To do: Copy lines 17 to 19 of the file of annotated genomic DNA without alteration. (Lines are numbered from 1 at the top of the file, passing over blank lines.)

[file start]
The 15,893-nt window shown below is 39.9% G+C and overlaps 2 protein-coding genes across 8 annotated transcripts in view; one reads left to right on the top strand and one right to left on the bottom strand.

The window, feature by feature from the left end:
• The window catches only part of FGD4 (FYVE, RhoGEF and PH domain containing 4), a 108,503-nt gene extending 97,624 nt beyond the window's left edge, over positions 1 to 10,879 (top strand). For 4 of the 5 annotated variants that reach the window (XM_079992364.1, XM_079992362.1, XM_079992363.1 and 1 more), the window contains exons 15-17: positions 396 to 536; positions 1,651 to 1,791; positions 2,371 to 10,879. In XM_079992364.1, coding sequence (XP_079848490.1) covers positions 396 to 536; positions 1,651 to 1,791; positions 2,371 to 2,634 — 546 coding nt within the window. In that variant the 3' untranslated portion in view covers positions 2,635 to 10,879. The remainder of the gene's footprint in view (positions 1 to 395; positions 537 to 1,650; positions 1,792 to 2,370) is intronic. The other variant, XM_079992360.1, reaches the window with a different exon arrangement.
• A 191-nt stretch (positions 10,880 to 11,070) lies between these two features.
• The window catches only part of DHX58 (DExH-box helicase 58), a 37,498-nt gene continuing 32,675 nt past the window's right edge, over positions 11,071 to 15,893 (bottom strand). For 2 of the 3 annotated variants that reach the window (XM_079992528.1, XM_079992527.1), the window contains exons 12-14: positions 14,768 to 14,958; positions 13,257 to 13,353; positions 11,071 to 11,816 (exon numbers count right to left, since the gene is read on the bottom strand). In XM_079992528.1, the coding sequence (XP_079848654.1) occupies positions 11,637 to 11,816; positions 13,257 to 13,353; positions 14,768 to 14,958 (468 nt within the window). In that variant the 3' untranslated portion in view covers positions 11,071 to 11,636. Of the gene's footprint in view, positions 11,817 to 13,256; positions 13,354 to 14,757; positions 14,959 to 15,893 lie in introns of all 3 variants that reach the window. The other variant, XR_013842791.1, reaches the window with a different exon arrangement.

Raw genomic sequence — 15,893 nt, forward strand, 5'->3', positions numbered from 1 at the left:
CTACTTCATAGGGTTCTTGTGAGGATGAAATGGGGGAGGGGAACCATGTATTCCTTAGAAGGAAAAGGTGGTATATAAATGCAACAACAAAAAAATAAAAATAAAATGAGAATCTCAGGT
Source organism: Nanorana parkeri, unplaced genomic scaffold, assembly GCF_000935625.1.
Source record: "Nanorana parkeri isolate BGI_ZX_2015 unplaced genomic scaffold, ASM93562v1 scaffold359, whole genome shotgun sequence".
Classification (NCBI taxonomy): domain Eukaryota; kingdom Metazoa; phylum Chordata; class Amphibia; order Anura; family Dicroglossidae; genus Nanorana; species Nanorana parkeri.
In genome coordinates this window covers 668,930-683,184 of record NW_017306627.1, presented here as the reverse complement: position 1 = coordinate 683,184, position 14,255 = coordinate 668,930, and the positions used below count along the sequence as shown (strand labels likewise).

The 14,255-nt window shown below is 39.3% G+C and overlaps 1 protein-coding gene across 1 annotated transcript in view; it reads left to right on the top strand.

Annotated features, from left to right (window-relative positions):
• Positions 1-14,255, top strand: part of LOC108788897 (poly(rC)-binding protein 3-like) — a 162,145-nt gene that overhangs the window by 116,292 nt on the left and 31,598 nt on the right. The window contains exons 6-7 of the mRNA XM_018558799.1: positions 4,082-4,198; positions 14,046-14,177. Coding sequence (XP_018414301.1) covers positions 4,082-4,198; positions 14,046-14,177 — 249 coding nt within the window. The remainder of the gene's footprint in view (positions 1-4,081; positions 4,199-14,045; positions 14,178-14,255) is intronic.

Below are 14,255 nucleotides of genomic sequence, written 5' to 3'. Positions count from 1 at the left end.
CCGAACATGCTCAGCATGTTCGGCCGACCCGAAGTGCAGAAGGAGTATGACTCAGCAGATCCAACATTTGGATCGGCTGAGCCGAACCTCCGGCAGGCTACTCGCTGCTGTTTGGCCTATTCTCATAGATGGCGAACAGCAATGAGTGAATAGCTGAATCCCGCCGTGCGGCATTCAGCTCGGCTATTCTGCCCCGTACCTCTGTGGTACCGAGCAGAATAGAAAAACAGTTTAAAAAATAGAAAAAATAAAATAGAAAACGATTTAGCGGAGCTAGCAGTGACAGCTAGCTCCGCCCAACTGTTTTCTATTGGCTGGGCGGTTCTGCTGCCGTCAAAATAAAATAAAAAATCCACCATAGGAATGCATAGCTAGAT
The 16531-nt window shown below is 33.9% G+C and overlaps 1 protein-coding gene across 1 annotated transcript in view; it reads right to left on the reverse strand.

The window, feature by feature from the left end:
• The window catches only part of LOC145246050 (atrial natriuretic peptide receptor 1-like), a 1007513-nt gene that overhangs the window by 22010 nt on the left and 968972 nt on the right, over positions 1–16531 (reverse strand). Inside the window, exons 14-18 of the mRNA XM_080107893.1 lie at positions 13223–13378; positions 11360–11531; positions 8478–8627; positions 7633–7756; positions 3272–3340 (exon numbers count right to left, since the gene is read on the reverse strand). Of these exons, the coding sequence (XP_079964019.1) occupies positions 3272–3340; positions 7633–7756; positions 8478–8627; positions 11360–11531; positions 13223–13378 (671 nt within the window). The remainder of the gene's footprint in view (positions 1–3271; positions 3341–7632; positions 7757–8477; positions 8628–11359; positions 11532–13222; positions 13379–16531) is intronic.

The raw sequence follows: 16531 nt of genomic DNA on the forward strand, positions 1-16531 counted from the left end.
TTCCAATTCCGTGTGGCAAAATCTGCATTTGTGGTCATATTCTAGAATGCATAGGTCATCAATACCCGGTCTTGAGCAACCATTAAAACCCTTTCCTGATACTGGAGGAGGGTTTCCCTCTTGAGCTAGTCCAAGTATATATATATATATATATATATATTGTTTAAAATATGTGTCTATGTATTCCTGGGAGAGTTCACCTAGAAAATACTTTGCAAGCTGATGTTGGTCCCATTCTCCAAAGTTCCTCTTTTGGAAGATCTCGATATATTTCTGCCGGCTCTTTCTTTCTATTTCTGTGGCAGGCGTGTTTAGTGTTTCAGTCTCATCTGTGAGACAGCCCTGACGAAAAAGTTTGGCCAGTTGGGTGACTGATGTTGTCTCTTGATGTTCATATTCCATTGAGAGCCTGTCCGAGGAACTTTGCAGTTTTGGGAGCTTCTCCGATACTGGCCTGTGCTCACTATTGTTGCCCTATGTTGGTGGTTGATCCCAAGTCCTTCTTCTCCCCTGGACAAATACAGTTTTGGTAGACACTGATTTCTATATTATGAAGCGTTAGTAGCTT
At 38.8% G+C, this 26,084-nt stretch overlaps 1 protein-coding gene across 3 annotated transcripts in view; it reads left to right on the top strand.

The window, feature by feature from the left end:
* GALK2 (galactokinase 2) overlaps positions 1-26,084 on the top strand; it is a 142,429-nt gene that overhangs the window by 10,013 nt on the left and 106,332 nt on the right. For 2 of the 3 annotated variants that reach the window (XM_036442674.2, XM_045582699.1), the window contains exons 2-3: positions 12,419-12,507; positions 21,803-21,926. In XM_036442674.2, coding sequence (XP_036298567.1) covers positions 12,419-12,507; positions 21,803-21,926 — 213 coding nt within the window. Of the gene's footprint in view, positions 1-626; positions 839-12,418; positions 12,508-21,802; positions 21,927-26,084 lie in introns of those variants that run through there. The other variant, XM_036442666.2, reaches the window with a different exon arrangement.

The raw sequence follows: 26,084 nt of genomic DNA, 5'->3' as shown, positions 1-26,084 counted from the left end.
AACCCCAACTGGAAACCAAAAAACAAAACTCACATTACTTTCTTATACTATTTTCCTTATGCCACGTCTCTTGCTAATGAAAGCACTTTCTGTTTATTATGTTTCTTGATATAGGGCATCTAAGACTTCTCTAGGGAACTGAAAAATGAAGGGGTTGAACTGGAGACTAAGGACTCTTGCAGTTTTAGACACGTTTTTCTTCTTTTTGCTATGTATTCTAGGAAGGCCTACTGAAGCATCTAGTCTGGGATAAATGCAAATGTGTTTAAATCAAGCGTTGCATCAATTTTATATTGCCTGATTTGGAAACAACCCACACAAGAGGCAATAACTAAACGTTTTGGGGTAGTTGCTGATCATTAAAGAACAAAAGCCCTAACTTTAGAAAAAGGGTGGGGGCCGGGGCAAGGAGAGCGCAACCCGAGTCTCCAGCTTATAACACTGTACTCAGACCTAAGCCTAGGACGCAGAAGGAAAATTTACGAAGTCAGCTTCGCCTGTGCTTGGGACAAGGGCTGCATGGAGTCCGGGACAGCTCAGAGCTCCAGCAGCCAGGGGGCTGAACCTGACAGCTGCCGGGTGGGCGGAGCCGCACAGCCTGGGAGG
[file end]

The 16531-nt window shown below is 33.9% G+C and overlaps 1 protein-coding gene across 1 annotated transcript in view; it reads right to left on the reverse strand.

The window, feature by feature from the left end:
• The window catches only part of LOC145246050 (atrial natriuretic peptide receptor 1-like), a 1007513-nt gene that overhangs the window by 22010 nt on the left and 968972 nt on the right, over positions 1–16531 (reverse strand). Inside the window, exons 14-18 of the mRNA XM_080107893.1 lie at positions 13223–13378; positions 11360–11531; positions 8478–8627; positions 7633–7756; positions 3272–3340 (exon numbers count right to left, since the gene is read on the reverse strand). Of these exons, the coding sequence (XP_079964019.1) occupies positions 3272–3340; positions 7633–7756; positions 8478–8627; positions 11360–11531; positions 13223–13378 (671 nt within the window). The remainder of the gene's footprint in view (positions 1–3271; positions 3341–7632; positions 7757–8477; positions 8628–11359; positions 11532–13222; positions 13379–16531) is intronic.